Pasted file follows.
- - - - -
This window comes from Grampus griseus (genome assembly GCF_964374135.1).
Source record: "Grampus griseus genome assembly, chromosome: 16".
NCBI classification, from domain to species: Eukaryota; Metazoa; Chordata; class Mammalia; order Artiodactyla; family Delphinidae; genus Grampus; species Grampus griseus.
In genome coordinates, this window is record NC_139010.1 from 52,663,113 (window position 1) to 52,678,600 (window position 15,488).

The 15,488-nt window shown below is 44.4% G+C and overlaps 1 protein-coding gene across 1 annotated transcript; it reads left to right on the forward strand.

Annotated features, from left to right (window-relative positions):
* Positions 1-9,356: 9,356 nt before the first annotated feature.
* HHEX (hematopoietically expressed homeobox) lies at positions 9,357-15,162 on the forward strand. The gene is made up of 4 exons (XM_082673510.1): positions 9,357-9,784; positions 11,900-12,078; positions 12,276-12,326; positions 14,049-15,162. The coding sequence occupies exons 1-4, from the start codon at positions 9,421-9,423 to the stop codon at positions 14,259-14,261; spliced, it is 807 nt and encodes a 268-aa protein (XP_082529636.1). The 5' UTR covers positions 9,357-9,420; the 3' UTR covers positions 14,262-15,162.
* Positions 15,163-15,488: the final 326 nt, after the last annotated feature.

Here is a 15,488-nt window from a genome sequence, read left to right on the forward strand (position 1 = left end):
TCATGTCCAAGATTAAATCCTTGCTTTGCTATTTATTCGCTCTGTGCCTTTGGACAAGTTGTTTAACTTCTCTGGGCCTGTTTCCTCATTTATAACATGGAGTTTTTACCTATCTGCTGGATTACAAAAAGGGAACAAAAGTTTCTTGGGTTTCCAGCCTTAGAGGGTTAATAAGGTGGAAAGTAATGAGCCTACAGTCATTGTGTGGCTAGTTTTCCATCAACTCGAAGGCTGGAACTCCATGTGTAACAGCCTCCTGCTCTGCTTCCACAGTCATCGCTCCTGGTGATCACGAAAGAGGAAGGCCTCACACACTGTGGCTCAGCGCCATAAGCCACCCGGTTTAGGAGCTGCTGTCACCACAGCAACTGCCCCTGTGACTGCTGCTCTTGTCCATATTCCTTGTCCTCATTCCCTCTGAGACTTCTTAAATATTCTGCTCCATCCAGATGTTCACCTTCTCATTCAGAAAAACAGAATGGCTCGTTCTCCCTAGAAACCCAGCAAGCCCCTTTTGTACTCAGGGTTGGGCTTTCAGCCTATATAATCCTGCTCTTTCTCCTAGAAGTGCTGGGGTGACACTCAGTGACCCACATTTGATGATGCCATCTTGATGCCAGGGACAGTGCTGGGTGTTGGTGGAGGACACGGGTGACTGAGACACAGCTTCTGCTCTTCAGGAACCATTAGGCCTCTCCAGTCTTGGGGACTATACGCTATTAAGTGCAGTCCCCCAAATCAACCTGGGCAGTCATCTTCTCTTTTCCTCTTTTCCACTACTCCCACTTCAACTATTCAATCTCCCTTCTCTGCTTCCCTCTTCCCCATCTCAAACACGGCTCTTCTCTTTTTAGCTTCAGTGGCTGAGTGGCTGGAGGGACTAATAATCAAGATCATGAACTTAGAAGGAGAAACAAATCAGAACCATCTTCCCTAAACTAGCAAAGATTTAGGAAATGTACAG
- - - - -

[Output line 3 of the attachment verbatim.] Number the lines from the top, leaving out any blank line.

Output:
NCBI classification, from domain to species: Eukaryota; Metazoa; Chordata; class Mammalia; order Artiodactyla; family Delphinidae; genus Grampus; species Grampus griseus.